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Cardiac rehabilitation in patients with heart failure reduced ejection fraction compared to patients with coronary artery disease preserved ejection fraction: a long term follow up

Session Poster session 3

Speaker Justien Cornelis

Event : Heart Failure 2017

  • Topic : preventive cardiology
  • Sub-topic : Exercise Testing
  • Session type : Poster Session

Authors : J Cornelis (Antwerp,BE), C Vrints (Antwerp,BE), E Roelant (Antwerp,BE), T Van Soom (Antwerp,BE), N Possemiers (Antwerp,BE), K Wuyts (Antwerp,BE), E Van Craenenbroeck (Antwerp,BE), P Beckers (Antwerp,BE)

Authors:
J Cornelis1 , C Vrints2 , E Roelant3 , T Van Soom1 , N Possemiers2 , K Wuyts2 , E Van Craenenbroeck2 , P Beckers2 , 1University of Antwerp, Department of Physiotherapy (REVAKI) - Antwerp - Belgium , 2University of Antwerp Hospital (Edegem), Department of Cardiology - Antwerp - Belgium , 3University of Antwerp Hospital (Edegem), Department of Scientific Coordination and Biostatistics - Antwerp - Belgium ,

Citation:
European Journal of Heart Failure ( 2017 ) 19 ( Suppl. S1 ), 491

Background: Patients with exercise intolerance induced by heart failure reduced ejection fraction (HFrEF) benefit from cardiac rehabilitation as exercise reverses the established prognostic cardiopulmonary parameters assessed through a cardiopulmonary exercise test (CPET). The clinical relevance and prognostic significance of these markers, together with the effect of exercise training in patients with coronary artery disease and preserved ejection fraction (CAD), is dubious.

Methods: The database was searched and 181 patients (CHF: n=35; CAD: n=146) were included between 2004 and 2010. All patients followed an endurance training program in the cardiac rehabilitation centre (38s, 3m, 3x60'/wk, 90%HR@RCP). During the first 24 sessions, the patients trained 5x8´on different training devices. After, exercise time was increased towards 4x10´. At the beginning and the end of the program, a maximal CPET (RER>1.15)(20 or 40 W/min) was conducted. Mortality rate was registered during a 5-year follow-up and survival analyses were performed. Significance was set P< 0.05.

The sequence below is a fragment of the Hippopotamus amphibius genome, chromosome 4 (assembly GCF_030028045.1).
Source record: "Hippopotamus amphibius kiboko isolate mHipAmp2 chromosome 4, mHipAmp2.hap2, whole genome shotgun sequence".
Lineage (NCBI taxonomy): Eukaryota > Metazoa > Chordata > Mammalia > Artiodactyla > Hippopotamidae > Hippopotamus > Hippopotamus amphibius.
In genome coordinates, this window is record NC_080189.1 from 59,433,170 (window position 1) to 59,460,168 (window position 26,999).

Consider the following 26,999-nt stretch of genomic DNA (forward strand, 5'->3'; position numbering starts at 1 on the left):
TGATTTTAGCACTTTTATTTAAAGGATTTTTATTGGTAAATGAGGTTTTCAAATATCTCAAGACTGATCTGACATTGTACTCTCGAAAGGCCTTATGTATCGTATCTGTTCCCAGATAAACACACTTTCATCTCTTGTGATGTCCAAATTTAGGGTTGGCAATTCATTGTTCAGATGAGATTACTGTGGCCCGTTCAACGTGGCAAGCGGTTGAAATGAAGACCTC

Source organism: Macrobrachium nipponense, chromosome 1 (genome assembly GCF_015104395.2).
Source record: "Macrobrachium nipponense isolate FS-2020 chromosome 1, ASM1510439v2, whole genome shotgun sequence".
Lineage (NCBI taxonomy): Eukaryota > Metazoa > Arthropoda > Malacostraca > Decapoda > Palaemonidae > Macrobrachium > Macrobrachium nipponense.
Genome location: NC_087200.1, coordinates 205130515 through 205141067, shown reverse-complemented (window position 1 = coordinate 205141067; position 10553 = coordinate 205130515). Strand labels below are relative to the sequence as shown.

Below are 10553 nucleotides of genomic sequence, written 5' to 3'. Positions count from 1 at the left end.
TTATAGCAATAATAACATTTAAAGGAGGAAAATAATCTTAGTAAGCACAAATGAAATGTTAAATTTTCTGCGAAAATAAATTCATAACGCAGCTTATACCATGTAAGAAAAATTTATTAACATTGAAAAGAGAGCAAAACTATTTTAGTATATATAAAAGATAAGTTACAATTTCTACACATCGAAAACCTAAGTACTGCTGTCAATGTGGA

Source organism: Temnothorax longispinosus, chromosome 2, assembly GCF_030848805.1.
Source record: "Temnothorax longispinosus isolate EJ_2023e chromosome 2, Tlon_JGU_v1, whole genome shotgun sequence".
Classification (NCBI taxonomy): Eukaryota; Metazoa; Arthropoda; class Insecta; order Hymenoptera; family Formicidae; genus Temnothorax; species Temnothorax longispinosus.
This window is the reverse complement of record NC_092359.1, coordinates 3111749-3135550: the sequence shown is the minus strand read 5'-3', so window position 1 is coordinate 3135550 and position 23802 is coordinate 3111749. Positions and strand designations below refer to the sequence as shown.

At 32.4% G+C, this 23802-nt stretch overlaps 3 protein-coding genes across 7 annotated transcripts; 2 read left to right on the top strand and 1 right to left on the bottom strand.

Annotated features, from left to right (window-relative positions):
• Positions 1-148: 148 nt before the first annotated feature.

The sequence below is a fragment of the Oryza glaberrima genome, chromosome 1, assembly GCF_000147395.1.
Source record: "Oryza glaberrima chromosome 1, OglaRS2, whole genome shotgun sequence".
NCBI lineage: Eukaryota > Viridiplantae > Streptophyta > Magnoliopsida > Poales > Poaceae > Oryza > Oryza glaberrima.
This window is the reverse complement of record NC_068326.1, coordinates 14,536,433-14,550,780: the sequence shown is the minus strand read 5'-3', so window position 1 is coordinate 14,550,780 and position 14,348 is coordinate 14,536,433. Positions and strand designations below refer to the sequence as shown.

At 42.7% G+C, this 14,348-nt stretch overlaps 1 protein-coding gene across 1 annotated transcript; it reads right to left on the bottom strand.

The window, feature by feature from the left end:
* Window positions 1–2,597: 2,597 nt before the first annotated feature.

Results: Baseline characteristics of both populations are given for patients with HFrEF (age: 54.8±11.7; EF: 24.2±7.8) and CAD (age: 59.0±10.1; EF: 58.0±9.5). Both groups significantly improved peak VO2, VE/VCO2 slope, HRR-1, Peak PetCO2, half-time of peak VO2, and OUES after 3 months of cardiac rehabilitation. The EqCO2 improved significant in the group with CAD. The patients with CAD improved peak VO2 significantly more (P=0.032) compared to the patients with HFrEF. Secondary parameters improved all significantly in both groups, only for peak(W/VO2) the patients with HFrEF improved significantly (P< 0.001) more. Moreover, the circulatory power improved significantly (P< 0.001) more in CAD. Exercise oscillatory ventilation (n=4) was present at baseline. The 5-year mortality rate was 17.1% in patients with HFrEF and 5.5% in patients with CAD. The cox-regression analysis illustrated a significant difference (P=0.03) in the 5-year survival comparing both groups. The hazard ratio was 4.9 (P=0.05). Patients who increased their Peak VO2 by 20% (responders) with cardiac rehabilitation were not significant different of the non-responders (P=0.30) and hazard ratio was 0.417 (P=0.31).

Conclusion: A significant positive effect of cardiac rehabilitation in both populations was found. In patients with CAD, exercise training appeared to have more effect on aerobic capacity, circulatory power and EOV, whereas in patients with HFrEF work efficiency enhanced. Despite these improvements, the probability of dying within 5 years was high, however decreased by 58.3% if the patient responded on training. Improvements of prognostic CPET parameters seem to indicate that cardiac rehabilitation benefits all patients with a cardiac disease and perhaps even more the patients with CAD.

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